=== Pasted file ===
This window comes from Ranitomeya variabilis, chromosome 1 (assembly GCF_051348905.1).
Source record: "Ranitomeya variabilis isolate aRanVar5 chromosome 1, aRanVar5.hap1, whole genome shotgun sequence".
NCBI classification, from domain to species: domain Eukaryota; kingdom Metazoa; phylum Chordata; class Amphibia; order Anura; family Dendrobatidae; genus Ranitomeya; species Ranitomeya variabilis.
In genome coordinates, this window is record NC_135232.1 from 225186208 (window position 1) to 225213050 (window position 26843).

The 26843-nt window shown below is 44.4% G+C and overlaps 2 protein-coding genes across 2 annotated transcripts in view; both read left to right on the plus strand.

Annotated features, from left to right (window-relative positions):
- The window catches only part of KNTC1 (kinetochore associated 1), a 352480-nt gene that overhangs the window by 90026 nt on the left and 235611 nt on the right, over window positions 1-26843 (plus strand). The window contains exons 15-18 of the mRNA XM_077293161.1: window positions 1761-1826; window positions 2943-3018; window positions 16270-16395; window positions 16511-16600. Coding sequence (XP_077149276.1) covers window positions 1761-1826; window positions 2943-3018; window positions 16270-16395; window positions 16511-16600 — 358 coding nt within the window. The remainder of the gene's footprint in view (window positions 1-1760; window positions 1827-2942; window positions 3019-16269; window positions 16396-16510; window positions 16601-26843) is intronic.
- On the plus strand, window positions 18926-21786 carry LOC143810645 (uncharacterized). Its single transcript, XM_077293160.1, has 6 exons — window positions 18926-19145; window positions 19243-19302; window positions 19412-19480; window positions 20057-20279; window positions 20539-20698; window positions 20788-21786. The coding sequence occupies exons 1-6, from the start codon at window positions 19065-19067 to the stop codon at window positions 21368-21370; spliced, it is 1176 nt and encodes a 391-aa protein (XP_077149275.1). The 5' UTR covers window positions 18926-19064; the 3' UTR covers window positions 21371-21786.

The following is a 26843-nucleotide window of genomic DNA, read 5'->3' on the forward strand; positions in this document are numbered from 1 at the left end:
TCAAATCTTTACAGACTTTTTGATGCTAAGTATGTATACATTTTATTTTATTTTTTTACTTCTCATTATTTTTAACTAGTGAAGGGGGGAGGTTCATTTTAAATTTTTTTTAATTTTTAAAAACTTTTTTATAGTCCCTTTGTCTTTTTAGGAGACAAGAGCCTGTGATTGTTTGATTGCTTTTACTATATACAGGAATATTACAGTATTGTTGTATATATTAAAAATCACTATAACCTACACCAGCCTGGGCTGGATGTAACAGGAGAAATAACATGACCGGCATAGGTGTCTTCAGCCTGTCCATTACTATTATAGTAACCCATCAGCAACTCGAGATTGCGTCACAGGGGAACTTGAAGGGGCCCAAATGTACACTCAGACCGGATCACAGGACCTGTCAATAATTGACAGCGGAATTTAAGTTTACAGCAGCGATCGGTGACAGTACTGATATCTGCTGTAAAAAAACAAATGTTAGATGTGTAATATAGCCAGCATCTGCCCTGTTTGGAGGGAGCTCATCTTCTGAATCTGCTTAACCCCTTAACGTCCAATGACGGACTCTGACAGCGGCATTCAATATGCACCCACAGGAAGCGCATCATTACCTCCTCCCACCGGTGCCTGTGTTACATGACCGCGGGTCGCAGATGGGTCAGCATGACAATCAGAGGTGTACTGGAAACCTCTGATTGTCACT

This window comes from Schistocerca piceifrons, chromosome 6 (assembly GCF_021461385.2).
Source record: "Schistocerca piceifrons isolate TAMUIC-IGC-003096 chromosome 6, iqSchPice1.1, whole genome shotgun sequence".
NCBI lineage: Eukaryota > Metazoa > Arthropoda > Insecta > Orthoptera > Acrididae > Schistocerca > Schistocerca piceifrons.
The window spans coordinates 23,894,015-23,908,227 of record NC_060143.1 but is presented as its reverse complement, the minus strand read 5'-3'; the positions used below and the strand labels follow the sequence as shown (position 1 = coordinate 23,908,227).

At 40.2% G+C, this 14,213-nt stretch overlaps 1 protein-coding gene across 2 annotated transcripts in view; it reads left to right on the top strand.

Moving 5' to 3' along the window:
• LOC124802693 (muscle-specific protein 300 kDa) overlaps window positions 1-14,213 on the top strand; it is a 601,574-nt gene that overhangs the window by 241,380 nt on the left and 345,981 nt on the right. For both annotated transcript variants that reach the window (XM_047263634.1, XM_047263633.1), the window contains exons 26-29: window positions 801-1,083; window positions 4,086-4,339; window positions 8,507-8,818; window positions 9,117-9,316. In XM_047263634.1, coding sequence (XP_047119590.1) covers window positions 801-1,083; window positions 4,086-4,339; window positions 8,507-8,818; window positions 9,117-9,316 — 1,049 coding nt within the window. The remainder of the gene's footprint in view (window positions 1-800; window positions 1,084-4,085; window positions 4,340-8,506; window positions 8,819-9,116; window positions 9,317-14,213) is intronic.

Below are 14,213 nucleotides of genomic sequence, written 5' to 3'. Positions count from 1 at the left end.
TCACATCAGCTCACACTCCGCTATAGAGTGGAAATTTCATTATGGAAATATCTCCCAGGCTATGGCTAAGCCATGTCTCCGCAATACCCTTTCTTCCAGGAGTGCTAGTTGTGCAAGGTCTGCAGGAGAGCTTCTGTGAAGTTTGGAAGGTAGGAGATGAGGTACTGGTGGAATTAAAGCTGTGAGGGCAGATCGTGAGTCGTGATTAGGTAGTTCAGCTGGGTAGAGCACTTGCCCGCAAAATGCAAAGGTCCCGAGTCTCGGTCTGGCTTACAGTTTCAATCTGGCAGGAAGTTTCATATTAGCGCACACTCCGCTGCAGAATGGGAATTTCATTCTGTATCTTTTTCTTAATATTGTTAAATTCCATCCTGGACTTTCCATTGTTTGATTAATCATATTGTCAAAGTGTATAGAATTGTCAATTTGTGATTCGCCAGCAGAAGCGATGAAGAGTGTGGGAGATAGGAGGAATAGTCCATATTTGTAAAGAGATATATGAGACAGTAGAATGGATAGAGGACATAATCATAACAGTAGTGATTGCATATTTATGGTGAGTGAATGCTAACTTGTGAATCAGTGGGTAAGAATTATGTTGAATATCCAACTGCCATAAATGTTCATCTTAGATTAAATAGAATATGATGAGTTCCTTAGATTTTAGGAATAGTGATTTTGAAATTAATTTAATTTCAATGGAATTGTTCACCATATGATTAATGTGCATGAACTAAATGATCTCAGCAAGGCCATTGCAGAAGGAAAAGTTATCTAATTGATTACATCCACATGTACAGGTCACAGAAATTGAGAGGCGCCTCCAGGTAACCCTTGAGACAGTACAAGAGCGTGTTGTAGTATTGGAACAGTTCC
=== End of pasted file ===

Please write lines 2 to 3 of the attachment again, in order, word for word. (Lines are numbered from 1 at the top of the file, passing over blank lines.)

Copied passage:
Source record: "Ranitomeya variabilis isolate aRanVar5 chromosome 1, aRanVar5.hap1, whole genome shotgun sequence".
NCBI classification, from domain to species: domain Eukaryota; kingdom Metazoa; phylum Chordata; class Amphibia; order Anura; family Dendrobatidae; genus Ranitomeya; species Ranitomeya variabilis.